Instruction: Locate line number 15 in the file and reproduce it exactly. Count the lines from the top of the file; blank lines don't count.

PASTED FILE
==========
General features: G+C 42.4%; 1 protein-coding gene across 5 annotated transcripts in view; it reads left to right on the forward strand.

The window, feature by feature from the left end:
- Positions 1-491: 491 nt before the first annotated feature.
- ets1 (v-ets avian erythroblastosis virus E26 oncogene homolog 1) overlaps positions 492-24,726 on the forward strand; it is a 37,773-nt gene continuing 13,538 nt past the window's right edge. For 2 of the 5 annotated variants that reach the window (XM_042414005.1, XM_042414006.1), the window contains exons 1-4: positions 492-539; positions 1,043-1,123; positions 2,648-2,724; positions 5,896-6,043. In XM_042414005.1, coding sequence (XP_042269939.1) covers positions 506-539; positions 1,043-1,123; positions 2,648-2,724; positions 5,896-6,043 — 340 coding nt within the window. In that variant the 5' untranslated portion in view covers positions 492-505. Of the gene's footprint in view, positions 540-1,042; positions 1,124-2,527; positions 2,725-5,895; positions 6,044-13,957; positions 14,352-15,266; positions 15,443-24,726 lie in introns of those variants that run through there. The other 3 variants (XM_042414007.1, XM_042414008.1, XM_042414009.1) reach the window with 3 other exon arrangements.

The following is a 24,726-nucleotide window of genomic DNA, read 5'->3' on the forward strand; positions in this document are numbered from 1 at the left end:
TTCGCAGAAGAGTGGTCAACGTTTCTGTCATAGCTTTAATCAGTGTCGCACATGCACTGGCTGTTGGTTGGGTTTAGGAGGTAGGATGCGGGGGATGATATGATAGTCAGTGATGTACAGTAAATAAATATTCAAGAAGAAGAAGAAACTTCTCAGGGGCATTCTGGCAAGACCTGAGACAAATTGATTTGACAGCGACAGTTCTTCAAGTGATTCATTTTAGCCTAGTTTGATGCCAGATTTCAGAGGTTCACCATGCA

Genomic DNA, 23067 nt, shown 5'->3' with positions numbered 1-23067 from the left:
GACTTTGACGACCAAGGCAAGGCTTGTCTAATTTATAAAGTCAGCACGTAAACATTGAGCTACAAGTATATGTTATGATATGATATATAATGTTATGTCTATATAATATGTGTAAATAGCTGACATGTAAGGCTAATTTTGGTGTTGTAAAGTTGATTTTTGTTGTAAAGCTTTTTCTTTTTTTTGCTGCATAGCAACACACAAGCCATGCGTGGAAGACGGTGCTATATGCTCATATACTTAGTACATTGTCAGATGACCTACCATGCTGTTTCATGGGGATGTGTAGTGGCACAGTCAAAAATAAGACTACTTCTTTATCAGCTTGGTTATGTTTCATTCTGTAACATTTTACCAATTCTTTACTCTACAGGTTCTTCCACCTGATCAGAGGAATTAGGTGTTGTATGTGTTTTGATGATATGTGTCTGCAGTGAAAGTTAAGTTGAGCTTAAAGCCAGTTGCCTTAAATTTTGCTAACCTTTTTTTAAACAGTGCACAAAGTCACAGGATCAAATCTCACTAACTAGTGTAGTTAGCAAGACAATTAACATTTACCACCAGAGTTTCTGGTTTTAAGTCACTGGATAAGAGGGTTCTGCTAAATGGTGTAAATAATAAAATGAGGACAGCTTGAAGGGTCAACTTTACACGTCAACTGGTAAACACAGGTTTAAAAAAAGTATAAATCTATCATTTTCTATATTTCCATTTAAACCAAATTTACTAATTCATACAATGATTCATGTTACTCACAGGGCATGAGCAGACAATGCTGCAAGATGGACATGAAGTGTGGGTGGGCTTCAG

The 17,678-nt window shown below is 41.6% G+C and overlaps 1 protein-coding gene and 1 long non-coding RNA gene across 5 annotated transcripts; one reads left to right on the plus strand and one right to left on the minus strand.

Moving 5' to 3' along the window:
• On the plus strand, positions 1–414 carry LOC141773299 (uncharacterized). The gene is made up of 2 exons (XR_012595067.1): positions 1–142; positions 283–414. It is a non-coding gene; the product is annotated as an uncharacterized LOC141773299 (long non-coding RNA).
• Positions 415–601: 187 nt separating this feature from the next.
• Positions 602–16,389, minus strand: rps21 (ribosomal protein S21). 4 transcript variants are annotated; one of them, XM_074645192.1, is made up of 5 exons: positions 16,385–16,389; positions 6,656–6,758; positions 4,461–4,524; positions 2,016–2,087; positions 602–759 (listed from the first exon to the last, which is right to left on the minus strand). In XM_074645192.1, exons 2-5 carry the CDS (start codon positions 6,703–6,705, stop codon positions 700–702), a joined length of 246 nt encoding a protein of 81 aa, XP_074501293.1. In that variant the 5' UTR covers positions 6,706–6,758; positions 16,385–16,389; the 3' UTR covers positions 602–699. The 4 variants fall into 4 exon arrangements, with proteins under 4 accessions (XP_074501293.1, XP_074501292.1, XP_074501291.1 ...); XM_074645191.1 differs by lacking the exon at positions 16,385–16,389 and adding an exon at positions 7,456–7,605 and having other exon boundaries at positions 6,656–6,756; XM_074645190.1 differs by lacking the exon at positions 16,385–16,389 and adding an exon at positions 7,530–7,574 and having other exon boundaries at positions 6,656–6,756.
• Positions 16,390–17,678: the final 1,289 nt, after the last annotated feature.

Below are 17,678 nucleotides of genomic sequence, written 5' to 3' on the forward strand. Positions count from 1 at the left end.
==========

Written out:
Below are 17,678 nucleotides of genomic sequence, written 5' to 3' on the forward strand. Positions count from 1 at the left end.